Edward Durell Stone, born in Arkansas in 1902, was an important proponent of the International Style in the United States, reconciling its crisp geometry and functionalism with American popular tastes. In the 1940s, however, his formalist aesthetic underwent a transformation following a cross-country tour that included visits to Frank Lloyd Wright’s Taliesin and Yellowstone National Park; these sites sparked Stone’s interest in vernacular materials and production techniques. In the early 1950s, he put this inspiration into practice for a line of furniture for Fulbright Industries. The firm was formed by a merger of Phipps Lumber Company and Springfield Wagon Company and run by Stone’s childhood friend and fellow Arkansas native, J. William Fulbright. Fulbright had been a maker of wagon wheels and farm implements but suffered a financial difficulties following decreasing demand after World War II. To bolster profits, Fulbright enlisted Stone to design a line of modern furnishings that included this chaise longue.

Taking advantage of Fulbright’s existing equipment and skilled craftsmen, Stone repurposed machinery and techniques formerly employed to produce agricultural tools; the resulting pieces blend functional modernism with a rustic, local flavor. The chaise longue boasts an elegant curvilinear silhouette supported by tapered legs over which are stretched oak strips—woven by notable Ozark Mountain basket weaver George Gibson—creating a comfortable piece that retains a strong connection to Fulbright’s agricultural legacy while remaining true to Stone’s regional interpretation of modern design.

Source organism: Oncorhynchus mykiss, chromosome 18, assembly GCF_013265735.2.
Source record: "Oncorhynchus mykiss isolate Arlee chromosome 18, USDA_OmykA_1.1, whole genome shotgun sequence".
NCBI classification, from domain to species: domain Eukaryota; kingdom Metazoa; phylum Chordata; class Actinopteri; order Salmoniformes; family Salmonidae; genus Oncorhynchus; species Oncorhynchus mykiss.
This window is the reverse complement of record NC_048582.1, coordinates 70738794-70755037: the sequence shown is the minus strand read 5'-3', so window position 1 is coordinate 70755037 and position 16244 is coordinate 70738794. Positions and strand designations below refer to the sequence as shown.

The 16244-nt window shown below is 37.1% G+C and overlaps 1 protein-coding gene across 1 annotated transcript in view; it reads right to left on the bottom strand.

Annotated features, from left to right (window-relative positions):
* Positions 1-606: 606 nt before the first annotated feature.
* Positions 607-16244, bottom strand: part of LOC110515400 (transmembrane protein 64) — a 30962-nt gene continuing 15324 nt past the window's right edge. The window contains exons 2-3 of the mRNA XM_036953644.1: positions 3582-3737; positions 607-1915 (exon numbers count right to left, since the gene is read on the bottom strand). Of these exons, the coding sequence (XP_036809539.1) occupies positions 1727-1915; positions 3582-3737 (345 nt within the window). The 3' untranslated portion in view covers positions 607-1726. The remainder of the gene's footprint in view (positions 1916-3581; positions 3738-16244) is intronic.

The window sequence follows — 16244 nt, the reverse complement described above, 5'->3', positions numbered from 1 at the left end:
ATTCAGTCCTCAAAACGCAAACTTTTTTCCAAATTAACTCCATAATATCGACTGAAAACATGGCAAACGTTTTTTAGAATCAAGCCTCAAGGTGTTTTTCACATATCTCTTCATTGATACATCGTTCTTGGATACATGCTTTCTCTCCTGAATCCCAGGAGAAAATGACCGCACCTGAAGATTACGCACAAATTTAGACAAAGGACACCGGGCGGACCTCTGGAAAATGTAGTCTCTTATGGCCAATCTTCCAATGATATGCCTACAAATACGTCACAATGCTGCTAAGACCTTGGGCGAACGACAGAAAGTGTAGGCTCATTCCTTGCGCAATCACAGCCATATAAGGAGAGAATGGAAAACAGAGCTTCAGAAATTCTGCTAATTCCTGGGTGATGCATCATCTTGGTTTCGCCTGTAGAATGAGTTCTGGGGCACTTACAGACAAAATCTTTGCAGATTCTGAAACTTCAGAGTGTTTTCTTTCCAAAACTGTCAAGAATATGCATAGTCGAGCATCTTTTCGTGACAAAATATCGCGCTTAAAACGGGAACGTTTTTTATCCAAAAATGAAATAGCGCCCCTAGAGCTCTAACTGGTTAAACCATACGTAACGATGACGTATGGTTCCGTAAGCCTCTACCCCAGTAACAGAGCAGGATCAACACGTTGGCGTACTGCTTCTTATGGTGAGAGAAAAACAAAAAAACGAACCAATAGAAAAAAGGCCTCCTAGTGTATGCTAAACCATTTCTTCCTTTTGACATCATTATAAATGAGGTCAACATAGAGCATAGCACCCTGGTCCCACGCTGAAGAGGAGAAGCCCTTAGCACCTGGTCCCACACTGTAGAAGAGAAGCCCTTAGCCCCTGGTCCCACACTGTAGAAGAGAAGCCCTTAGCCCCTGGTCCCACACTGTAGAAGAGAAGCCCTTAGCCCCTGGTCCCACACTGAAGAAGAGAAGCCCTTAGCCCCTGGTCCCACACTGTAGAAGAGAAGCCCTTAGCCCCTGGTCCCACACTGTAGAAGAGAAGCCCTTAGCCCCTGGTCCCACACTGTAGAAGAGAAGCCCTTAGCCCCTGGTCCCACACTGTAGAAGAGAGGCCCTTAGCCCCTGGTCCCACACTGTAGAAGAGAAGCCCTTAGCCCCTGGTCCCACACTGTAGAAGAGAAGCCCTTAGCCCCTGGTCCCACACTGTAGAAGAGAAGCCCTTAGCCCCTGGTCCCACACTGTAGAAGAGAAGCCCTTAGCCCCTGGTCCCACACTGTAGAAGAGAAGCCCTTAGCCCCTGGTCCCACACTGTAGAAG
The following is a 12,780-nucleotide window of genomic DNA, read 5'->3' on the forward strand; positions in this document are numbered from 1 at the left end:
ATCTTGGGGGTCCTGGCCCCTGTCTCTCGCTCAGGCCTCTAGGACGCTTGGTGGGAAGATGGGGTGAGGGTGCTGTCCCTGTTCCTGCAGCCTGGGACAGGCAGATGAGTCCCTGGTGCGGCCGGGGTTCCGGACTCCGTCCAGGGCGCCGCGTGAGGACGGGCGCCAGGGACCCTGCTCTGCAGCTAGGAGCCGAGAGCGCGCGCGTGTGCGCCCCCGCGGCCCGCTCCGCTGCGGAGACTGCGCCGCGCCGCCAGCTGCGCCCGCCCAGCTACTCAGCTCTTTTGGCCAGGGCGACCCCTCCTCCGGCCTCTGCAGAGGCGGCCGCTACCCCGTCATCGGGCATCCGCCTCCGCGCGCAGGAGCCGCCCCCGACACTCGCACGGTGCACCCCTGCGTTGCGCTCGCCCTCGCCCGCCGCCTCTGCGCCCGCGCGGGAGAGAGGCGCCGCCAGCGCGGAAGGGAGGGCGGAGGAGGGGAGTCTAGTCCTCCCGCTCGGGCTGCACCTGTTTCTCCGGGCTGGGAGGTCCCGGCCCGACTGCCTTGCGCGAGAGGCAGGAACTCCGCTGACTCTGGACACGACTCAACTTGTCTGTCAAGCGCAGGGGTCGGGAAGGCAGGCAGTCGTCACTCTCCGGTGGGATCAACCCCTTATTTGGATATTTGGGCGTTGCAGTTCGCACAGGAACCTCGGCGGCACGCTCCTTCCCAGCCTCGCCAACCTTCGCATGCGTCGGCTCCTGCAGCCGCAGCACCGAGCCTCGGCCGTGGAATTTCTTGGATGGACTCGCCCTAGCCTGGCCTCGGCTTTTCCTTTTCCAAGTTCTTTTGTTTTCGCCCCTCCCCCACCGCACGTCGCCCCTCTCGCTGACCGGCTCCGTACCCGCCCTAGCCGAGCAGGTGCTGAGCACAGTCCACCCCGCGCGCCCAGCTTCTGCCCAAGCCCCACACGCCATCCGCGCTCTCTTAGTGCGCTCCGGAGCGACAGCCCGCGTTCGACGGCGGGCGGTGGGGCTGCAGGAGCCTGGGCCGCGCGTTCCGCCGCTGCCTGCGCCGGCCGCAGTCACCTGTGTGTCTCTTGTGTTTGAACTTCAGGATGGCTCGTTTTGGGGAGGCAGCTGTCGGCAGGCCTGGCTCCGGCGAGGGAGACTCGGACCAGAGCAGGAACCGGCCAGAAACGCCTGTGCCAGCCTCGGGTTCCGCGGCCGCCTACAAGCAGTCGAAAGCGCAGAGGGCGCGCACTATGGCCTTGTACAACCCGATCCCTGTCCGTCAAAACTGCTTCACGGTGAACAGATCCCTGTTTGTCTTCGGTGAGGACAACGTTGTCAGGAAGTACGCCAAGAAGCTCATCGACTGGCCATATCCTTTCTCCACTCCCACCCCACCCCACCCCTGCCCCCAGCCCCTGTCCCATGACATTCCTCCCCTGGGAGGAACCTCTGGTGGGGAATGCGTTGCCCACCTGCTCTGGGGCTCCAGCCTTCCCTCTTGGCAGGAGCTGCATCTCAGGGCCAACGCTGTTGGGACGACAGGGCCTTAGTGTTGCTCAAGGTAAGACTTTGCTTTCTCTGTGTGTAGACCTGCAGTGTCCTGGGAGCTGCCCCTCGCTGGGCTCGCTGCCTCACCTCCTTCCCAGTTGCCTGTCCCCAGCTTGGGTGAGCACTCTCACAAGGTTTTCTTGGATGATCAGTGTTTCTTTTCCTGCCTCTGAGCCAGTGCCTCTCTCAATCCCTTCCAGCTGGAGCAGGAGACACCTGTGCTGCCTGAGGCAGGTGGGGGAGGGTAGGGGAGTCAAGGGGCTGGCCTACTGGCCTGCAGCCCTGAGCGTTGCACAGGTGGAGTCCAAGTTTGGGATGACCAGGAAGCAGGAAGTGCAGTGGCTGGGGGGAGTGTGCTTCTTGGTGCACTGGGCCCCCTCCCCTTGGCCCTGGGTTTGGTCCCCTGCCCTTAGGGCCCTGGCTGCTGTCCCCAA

Despite both Stone and Fulbright’s notoriety and the positive media attention their campaign garnered, it was discontinued before it could achieve commercial success; the handcrafting and assembly of the pieces, as well as the cost of updating Fulbright’s facilities, made the line financially unfeasible. Nevertheless, the chaise is a testament to Stone’s experiments in American modernism and his commitment to regional heritage.

 

Rachel Hunnicutt is an MA candidate in History of Design and Curatorial Studies at Parsons School of Design and a cataloguer in the department of Drawings, Prints and Graphic Design at Cooper Hewitt.

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